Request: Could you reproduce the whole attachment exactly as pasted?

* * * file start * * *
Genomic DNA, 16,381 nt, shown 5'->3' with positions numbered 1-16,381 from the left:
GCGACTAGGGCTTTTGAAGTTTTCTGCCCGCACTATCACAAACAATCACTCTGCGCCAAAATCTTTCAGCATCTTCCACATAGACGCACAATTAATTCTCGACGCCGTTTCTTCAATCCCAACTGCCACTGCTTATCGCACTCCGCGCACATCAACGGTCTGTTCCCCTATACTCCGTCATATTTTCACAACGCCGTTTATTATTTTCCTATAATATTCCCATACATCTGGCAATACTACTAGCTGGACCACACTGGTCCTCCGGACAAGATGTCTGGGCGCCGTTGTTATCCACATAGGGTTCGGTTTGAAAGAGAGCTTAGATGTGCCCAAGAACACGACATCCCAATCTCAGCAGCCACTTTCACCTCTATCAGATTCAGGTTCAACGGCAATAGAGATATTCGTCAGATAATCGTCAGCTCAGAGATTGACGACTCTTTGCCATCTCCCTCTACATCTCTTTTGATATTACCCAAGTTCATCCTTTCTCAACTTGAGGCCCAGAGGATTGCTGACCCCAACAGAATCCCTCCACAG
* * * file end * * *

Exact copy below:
Genomic DNA, 16,381 nt, shown 5'->3' with positions numbered 1-16,381 from the left:
GCGACTAGGGCTTTTGAAGTTTTCTGCCCGCACTATCACAAACAATCACTCTGCGCCAAAATCTTTCAGCATCTTCCACATAGACGCACAATTAATTCTCGACGCCGTTTCTTCAATCCCAACTGCCACTGCTTATCGCACTCCGCGCACATCAACGGTCTGTTCCCCTATACTCCGTCATATTTTCACAACGCCGTTTATTATTTTCCTATAATATTCCCATACATCTGGCAATACTACTAGCTGGACCACACTGGTCCTCCGGACAAGATGTCTGGGCGCCGTTGTTATCCACATAGGGTTCGGTTTGAAAGAGAGCTTAGATGTGCCCAAGAACACGACATCCCAATCTCAGCAGCCACTTTCACCTCTATCAGATTCAGGTTCAACGGCAATAGAGATATTCGTCAGATAATCGTCAGCTCAGAGATTGACGACTCTTTGCCATCTCCCTCTACATCTCTTTTGATATTACCCAAGTTCATCCTTTCTCAACTTGAGGCCCAGAGGATTGCTGACCCCAACAGAATCCCTCCACAG